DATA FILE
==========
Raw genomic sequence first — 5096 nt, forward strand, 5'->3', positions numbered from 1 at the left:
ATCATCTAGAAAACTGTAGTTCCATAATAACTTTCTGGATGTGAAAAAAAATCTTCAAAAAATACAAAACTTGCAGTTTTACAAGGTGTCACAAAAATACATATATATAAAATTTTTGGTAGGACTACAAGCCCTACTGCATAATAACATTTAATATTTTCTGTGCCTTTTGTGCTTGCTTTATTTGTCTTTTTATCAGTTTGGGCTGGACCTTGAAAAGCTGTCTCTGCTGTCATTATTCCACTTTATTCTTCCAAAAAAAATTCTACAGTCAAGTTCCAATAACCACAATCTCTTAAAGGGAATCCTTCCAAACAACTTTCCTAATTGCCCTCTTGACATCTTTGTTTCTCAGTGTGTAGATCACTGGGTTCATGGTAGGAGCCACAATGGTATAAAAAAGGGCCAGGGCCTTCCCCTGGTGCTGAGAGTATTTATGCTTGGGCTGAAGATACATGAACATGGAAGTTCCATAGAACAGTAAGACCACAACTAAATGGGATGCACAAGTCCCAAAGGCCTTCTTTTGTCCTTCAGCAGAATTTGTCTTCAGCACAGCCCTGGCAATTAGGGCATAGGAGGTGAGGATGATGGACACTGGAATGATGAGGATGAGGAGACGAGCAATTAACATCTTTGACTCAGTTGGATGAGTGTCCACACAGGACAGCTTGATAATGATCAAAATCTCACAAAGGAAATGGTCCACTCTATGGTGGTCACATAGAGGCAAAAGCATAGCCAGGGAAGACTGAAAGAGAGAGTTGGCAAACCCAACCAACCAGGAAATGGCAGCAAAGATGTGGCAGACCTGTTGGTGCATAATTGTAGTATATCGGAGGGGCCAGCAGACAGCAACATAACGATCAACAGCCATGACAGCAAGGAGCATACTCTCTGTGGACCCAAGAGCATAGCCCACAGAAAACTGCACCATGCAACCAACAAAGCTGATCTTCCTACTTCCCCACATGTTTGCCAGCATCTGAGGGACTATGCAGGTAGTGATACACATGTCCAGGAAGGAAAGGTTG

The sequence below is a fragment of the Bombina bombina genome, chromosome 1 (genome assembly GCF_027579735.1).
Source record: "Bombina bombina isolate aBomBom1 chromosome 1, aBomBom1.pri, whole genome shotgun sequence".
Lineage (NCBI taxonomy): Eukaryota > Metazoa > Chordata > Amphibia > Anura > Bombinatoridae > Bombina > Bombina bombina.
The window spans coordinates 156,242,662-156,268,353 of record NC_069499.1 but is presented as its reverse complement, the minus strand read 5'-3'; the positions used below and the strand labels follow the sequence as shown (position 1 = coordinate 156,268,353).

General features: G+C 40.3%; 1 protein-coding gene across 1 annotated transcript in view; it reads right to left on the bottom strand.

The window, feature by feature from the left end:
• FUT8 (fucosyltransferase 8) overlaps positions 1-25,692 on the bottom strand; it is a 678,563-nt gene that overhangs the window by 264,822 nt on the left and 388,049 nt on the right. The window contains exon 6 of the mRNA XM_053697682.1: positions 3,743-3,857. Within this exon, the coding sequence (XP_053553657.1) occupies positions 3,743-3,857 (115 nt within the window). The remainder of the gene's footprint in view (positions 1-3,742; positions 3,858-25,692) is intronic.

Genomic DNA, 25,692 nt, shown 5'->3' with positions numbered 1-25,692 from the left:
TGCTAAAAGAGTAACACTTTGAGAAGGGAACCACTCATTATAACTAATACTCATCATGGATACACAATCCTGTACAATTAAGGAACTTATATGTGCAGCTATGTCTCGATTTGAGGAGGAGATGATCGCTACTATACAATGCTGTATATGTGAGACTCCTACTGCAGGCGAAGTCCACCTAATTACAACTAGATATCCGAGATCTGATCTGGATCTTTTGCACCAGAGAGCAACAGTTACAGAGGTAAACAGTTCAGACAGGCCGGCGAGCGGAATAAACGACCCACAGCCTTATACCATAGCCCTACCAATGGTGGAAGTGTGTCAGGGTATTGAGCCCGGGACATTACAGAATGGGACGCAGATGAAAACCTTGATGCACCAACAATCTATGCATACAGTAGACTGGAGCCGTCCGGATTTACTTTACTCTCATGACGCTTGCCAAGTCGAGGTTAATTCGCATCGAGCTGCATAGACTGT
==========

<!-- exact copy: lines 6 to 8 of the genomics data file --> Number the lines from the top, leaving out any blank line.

The window spans coordinates 156,242,662-156,268,353 of record NC_069499.1 but is presented as its reverse complement, the minus strand read 5'-3'; the positions used below and the strand labels follow the sequence as shown (position 1 = coordinate 156,268,353).

General features: G+C 40.3%; 1 protein-coding gene across 1 annotated transcript in view; it reads right to left on the bottom strand.

The window, feature by feature from the left end: